More than 9,000 train drivers at 13 train operating companies joined national strike action on October 5 as part of a determined fight for a wage increase after three years of a government-backed pay freeze.
The strike by members of the ASLEF union that covers 96 percent of train drivers impacted train services at Avanti West Coast, Chiltern Railways, Cross Country, Greater Anglia, Great Western Railway, Hull Trains, LNER, London Overground, Northern Trains, Southeastern, TransPennine Express, West Midlands Trains and East Midland Railways.
This roll call demonstrates that train drivers are fighting a coordinated offensive by train operating companies backed by the Tory government.
Train operating companies (TOCs) were handed £16 billion of taxpayers’ money during the pandemic, yet they are denying key workers a pay increase for a third consecutive year, with inflation at 12.3 percent and set to rise. ASLEF has stated, “the companies with whom we are in dispute have not offered us a penny.”
In the face of this onslaught, ASLEF, the Rail, Maritime and Transport union (RMT), Transport Salaried Staff Association (TSSA) and Unite are working to block unified action that is necessary to defeat the government’s agenda. The rail unions are continuing to stagger and divide industrial action against a massive assault on pay, jobs, terms and conditions.
Rail workers’ renewed militancy was overshadowed yesterday by mass media coverage gloating over the friendly relations struck between the Truss government, ASLEF and the RMT over how to get rail strikes off the agenda.
The Guardian’s article was headlined, “Rail unions hope to find solution to strikes ‘together’ with UK government.” It cited ASLEF General Secretary Mick Whelan imploring, “Only the government can correct this and we ask them to do so.” The newspaper cited Tuesday’s speech by Transport Secretary Anne-Marie Trevelyan at the Conservative Party conference in which she declared, “there is a deal to be done.”
Trevelyan was not offering an “olive branch”—she was pleading for a lifeline for a government under siege. She stated, “the very last thing the country needs right now is more damaging industrial action.”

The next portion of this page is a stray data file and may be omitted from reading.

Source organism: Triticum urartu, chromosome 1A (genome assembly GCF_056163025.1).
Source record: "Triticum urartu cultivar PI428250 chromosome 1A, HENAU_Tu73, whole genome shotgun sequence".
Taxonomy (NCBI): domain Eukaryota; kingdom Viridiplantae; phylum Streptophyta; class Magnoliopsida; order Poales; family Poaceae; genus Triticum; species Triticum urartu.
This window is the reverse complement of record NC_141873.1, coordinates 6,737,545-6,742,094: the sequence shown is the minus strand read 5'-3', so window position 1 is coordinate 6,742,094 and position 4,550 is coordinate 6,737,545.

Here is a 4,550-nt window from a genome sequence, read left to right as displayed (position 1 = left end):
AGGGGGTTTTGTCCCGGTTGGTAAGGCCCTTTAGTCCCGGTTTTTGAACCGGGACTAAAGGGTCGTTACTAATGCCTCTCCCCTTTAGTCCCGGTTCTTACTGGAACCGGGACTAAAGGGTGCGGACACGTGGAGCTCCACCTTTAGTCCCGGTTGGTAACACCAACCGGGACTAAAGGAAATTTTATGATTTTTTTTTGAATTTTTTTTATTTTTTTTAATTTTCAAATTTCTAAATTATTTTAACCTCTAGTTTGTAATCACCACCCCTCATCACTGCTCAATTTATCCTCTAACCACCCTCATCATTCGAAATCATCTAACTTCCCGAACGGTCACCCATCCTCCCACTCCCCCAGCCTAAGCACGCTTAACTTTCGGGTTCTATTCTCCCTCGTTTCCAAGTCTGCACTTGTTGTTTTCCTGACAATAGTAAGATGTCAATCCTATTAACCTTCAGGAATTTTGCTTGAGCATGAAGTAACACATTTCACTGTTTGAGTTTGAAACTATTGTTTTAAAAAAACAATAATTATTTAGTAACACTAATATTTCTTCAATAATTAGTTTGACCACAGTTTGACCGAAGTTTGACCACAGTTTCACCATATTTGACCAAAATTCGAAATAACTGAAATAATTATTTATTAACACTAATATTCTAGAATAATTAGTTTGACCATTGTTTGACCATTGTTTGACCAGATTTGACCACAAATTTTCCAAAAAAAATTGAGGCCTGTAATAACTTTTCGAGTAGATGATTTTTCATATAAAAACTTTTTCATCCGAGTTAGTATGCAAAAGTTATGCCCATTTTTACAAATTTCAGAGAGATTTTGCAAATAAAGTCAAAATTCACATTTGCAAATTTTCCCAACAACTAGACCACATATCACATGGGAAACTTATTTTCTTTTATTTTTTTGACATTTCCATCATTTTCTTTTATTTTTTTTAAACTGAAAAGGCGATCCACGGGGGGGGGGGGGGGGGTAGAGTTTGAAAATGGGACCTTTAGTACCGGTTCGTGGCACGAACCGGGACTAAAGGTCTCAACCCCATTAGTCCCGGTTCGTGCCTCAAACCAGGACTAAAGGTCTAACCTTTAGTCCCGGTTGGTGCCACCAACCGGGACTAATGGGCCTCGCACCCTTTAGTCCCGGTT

Just days after being sworn in as Transport Secretary, Trevelyan held closed-door talks with ASLEF General Secretary Mick Whelan and RMT General Secretary Mick Lynch. Her predecessor Grant Shapps had long refused to meet with rail unions, declaring “We will take on the Luddites just like Thatcher.” Under Trevelyan, the Tories are proceeding with anti-strike legislation, while turning to the unions as the most reliable mechanism for quashing workers’ resistance.
There will be no retreat from the £2 billion worth of cuts demanded on the rail network as part of the Tories’ re-privatisation model for Great British Railways.
A glimpse of this was provided by Trevelyan’s comments Wednesday over ticketing offices. She declared that ticket purchases at stations account for only 12 percent of sales, making clear the government’s plans for their mass closure remain.
Trevelyan’s overture to the rail unions builds on initial private meetings she held with Lynch and Whelan this past fortnight. While the government intends to proceed with its draconian reform agenda, both rail union leaders provided glowing reports of their discussion with the Tory transport secretary. Whelan described her as “welcoming and listening,” saying he “looked forward to trying to find a solution together.” Lynch described it as “a very pleasant meeting” and “a good start.”
What should rail workers make of this rapturous response by Lynch and Whelan to Liz Truss’s new transport secretary? Patted on the head, but left empty handed, they had nothing they could sell to their members to justify calling off this weeks’ action. But Lynch and Whelan have made it plain that any minor revisions to pay restraint, or token modifications to the government’s sweeping restructuring agenda, will be seized on to end the dispute.